ASC’s aim is to serve all residents of Mecklenburg County, the city of Charlotte and the six suburban towns, by providing free, high quality cultural programming that is diverse, relevant, resident-informed, and available to all. We intentionally center community, start with partnership (create with, not for), and advocate for equitable distribution of government funds. In each of the six towns, ASC cultivates experiences and cultural programs that engage residents, increase access, and foster community.
How will you work to creatively address community issues, celebrate our culturally diverse neighborhoods, and bring cultural activities closer to home? What are your arts and culture priorities for your town, and how do you intend to pursue those priorities if elected? (ex: advocate for increased investment, attend cultural events or Culture Blocks programs, volunteer to sit on a grant review panel, or connect with your town’s appointees to ASC’s Advisory Councils)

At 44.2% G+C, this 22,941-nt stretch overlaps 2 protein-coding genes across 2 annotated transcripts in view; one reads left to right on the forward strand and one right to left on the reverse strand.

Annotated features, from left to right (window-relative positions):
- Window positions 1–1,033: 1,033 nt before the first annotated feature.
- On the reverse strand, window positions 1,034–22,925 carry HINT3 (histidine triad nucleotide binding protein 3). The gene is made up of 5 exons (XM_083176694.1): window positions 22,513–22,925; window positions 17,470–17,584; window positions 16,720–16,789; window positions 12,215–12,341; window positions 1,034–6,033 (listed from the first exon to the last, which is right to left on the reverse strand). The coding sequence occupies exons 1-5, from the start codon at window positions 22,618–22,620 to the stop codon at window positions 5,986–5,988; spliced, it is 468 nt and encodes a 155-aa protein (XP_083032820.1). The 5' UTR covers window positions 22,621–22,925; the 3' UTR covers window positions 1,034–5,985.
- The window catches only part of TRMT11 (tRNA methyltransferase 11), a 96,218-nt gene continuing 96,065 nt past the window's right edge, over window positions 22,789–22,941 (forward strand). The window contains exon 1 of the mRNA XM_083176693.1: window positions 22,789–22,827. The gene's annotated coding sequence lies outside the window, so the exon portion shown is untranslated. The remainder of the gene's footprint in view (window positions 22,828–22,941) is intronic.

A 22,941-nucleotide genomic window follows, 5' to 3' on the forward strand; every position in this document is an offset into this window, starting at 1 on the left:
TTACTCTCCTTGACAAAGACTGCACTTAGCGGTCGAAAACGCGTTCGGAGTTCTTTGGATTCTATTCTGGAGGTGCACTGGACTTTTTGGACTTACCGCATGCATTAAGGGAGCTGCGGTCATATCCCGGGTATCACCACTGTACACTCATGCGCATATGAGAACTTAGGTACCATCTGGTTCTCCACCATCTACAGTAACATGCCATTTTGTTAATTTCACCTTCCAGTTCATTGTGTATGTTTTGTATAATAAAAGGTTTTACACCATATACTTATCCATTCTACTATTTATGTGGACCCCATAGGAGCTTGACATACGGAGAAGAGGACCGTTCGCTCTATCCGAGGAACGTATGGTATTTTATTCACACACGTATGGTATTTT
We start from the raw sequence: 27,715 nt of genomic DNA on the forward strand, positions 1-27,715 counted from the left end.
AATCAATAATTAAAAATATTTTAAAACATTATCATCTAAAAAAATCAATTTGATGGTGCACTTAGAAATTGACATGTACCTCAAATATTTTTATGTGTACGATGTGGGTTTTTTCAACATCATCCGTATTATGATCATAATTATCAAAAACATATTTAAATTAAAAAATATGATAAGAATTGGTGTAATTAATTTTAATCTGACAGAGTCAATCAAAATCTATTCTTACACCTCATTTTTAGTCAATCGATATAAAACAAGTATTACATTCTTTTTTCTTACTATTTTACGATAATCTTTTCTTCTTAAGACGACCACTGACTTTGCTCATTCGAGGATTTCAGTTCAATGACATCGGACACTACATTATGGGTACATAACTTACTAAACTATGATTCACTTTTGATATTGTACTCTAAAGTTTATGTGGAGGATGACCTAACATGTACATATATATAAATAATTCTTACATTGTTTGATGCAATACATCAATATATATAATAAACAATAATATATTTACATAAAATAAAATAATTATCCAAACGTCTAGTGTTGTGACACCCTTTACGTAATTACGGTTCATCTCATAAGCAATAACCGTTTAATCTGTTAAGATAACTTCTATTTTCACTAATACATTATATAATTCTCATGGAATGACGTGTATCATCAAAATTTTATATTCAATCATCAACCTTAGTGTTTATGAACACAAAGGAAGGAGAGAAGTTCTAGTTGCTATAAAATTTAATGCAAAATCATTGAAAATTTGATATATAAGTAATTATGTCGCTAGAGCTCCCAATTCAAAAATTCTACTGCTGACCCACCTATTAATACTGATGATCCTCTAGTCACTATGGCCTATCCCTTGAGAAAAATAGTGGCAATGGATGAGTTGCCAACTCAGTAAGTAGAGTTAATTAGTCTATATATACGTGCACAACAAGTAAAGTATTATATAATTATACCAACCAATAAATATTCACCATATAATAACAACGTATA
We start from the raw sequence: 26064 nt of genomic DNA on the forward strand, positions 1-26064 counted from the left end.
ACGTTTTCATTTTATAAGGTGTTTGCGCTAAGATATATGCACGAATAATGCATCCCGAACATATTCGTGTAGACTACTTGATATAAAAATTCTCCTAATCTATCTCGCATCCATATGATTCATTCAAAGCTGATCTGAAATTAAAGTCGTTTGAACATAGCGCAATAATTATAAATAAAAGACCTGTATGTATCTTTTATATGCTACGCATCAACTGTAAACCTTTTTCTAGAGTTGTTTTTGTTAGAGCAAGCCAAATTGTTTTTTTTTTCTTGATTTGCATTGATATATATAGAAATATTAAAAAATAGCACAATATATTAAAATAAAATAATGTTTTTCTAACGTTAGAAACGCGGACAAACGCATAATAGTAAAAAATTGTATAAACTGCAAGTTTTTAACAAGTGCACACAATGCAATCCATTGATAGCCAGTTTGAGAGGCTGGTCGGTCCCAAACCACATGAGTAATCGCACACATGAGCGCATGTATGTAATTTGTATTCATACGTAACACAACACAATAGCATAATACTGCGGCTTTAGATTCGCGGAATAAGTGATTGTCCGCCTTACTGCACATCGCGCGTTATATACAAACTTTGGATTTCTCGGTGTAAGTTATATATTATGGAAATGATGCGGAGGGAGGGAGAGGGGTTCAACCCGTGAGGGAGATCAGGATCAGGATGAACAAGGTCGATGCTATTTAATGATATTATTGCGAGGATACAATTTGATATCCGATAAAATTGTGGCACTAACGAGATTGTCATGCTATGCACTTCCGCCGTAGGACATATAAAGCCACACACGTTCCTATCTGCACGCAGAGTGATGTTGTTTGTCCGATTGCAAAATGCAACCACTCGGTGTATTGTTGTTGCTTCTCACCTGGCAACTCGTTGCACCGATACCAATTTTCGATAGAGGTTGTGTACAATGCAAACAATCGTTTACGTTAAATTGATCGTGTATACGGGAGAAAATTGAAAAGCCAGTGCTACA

DAN BOONE: I am on the Board for Hugh Torance House and Store, 8231 Gilead rd. Huntersville. We have completed refreshed the HT store and will be opening the store for tours this Fall. The Old Huntersville Historic Society is working on a “walking app” for historic sites in down town Huntersville. Our plan is to expand the program to include ALL historic church’s and historic homes in our area.
JENN DAVIS: As a current Planning Board member, I spend much of my time working on re-zonings and new projects. In addition to the Planning Board the town of Huntersville has a great Parks and Rec. department with their own committee members. Their focus is to work with the arts council and collaborate with the Town Board to bring programs to the town. If elected to the Town Board I will work with the sub committees to enrich our arts and cultural programs.